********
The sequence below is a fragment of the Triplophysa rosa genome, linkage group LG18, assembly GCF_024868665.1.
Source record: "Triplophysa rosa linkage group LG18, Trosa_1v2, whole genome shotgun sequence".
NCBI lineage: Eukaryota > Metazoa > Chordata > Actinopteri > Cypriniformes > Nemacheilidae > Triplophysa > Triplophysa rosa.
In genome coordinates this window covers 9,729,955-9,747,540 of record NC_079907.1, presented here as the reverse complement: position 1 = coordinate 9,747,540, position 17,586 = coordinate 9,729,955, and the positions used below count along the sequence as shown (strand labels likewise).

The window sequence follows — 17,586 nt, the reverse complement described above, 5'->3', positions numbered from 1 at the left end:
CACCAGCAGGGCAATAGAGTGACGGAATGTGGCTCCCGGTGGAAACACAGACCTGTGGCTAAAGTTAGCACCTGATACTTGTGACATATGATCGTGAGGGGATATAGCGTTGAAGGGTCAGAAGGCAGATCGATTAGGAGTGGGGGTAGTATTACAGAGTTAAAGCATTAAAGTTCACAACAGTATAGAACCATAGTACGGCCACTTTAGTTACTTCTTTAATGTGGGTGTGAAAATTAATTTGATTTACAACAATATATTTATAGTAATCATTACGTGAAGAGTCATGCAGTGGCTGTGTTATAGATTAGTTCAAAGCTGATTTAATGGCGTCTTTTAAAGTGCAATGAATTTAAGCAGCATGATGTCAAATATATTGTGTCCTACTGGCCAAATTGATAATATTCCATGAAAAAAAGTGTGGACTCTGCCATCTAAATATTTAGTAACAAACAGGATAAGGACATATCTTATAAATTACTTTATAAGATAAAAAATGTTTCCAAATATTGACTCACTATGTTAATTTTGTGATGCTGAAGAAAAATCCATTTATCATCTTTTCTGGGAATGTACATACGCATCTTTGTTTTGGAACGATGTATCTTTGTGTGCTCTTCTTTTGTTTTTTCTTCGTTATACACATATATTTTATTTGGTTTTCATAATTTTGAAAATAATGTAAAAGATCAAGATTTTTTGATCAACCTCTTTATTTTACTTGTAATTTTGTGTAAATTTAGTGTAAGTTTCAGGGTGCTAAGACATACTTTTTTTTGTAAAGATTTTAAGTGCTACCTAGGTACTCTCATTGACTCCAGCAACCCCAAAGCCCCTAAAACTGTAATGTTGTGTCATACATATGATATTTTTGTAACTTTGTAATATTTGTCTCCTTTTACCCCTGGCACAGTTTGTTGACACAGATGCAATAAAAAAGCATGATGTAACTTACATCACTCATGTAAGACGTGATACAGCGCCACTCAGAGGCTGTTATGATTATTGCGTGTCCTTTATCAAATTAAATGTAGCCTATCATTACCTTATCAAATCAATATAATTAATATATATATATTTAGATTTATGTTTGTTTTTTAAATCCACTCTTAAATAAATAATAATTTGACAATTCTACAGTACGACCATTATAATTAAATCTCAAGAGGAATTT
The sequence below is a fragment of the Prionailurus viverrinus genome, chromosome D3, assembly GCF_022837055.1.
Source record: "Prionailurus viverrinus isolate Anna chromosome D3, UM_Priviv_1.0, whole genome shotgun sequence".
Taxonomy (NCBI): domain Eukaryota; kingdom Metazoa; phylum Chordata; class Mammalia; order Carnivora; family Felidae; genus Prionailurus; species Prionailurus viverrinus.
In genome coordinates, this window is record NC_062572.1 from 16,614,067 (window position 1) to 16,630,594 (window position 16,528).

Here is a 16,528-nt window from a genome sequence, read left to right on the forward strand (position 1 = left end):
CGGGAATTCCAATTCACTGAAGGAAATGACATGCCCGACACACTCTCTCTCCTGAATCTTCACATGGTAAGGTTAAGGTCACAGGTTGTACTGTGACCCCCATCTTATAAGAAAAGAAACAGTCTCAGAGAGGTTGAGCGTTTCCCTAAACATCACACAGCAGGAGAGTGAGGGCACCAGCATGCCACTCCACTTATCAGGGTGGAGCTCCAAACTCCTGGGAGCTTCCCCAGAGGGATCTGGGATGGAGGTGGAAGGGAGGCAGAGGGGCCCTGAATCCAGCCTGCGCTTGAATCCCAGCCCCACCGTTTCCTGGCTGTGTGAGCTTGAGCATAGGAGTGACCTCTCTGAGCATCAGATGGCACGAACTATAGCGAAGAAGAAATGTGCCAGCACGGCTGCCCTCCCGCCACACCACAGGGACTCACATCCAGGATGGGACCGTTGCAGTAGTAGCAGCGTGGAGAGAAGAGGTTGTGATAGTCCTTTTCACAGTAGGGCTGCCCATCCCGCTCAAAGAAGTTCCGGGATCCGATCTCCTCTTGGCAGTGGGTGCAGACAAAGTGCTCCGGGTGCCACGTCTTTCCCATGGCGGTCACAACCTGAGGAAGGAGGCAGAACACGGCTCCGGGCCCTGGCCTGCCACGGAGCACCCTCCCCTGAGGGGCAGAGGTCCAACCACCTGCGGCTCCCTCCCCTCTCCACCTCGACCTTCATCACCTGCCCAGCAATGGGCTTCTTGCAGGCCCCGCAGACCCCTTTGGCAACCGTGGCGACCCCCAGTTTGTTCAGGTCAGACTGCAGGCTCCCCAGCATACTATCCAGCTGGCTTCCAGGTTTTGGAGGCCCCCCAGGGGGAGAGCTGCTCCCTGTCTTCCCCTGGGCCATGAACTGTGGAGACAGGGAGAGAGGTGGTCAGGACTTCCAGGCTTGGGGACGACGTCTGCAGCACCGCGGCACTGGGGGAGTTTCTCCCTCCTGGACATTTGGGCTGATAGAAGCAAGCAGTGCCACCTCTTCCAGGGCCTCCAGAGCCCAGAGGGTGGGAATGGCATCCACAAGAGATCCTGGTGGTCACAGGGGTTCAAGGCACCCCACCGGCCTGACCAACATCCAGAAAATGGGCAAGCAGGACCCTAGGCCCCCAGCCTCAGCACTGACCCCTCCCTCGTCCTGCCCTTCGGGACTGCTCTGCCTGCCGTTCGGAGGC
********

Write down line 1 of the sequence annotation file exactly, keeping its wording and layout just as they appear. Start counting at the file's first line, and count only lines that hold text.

The sequence below is a fragment of the Triplophysa rosa genome, linkage group LG18, assembly GCF_024868665.1.